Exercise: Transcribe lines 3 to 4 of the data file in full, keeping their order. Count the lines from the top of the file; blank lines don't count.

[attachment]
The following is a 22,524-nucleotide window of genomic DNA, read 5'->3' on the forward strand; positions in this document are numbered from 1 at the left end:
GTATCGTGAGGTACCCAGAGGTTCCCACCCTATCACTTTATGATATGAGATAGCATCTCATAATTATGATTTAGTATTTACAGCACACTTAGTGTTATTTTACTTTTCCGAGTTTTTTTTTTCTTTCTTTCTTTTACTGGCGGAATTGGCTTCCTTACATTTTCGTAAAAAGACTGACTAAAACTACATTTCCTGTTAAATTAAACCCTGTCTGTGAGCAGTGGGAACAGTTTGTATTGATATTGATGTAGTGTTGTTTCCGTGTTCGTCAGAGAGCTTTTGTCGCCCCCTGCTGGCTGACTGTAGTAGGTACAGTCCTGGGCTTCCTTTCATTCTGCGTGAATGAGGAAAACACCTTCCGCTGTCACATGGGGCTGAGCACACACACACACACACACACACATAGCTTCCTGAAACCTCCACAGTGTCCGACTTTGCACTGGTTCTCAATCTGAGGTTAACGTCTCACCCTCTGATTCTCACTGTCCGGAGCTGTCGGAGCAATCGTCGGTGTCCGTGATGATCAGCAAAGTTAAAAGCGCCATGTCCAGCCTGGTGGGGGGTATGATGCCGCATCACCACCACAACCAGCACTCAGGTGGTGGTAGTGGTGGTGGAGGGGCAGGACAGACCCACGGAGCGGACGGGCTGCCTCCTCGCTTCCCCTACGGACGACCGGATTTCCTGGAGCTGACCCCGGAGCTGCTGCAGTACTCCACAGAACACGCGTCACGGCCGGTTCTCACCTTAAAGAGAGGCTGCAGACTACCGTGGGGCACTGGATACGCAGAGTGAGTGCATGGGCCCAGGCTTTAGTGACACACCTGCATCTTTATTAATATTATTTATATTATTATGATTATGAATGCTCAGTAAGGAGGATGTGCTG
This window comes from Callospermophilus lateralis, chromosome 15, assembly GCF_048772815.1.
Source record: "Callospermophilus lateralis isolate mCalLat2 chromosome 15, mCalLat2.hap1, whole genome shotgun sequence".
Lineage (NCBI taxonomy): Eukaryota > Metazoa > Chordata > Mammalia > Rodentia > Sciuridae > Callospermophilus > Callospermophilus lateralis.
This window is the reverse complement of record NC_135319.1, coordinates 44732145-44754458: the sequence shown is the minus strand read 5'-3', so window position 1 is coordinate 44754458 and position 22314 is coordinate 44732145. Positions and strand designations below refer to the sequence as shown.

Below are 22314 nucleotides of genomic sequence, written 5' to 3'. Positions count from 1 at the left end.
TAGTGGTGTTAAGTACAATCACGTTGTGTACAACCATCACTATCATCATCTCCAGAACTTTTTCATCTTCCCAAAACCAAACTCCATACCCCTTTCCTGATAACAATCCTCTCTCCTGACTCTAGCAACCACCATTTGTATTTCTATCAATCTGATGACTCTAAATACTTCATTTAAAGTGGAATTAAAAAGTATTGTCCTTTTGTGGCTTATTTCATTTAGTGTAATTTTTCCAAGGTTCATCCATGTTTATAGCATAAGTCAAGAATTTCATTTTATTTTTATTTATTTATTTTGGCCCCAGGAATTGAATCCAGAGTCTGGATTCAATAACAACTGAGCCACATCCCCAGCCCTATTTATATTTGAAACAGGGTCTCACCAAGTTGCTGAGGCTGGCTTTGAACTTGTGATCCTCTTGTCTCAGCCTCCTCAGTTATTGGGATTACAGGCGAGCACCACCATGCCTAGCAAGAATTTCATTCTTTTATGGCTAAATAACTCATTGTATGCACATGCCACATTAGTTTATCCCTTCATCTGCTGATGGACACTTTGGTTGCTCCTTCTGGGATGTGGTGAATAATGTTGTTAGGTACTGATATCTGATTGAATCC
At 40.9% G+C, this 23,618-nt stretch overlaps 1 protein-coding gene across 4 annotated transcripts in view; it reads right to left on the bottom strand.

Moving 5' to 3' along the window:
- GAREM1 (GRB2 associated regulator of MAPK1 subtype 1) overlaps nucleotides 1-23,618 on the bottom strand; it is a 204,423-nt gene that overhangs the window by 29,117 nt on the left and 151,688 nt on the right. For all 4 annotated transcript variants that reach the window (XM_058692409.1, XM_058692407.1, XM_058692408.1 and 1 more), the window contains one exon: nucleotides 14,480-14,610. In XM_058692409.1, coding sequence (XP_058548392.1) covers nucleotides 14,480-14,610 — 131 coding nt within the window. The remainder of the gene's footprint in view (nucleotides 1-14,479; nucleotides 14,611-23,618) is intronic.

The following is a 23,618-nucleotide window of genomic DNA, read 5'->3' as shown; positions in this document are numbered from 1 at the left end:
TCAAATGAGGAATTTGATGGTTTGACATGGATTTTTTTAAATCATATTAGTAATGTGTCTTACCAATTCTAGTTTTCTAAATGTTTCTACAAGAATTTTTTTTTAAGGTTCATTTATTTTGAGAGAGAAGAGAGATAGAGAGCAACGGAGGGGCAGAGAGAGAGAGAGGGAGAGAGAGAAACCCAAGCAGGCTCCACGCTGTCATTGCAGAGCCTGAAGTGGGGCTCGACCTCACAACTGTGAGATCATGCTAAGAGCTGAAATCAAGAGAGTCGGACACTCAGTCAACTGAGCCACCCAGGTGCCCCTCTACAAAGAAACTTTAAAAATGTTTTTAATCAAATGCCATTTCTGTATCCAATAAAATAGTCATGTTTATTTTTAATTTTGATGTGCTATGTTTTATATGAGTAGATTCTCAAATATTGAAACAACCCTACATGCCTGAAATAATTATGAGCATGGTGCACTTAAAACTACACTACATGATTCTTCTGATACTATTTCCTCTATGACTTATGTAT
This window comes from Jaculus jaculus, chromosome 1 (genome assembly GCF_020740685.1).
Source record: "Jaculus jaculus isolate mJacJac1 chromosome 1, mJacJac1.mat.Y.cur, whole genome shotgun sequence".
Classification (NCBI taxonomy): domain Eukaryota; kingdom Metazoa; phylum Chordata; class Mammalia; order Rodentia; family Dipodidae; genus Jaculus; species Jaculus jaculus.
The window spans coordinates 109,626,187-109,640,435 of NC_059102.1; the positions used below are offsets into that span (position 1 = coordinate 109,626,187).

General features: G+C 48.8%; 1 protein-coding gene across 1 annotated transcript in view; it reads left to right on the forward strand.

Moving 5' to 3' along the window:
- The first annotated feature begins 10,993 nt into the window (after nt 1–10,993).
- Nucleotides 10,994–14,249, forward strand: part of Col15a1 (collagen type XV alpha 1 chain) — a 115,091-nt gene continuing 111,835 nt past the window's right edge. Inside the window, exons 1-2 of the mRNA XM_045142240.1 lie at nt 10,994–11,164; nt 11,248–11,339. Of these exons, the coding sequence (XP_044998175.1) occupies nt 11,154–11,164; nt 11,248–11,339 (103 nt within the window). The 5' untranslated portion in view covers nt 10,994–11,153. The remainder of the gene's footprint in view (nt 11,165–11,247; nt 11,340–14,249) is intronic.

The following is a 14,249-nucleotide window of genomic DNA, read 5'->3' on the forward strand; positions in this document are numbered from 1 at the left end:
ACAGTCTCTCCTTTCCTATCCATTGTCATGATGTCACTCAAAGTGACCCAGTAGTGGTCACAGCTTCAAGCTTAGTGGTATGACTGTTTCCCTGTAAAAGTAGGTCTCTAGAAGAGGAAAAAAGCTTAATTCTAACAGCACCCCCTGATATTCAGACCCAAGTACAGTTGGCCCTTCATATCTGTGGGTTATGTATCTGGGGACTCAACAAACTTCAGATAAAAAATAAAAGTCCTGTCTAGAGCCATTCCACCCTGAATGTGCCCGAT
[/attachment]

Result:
This window comes from Callospermophilus lateralis, chromosome 15, assembly GCF_048772815.1.
Source record: "Callospermophilus lateralis isolate mCalLat2 chromosome 15, mCalLat2.hap1, whole genome shotgun sequence".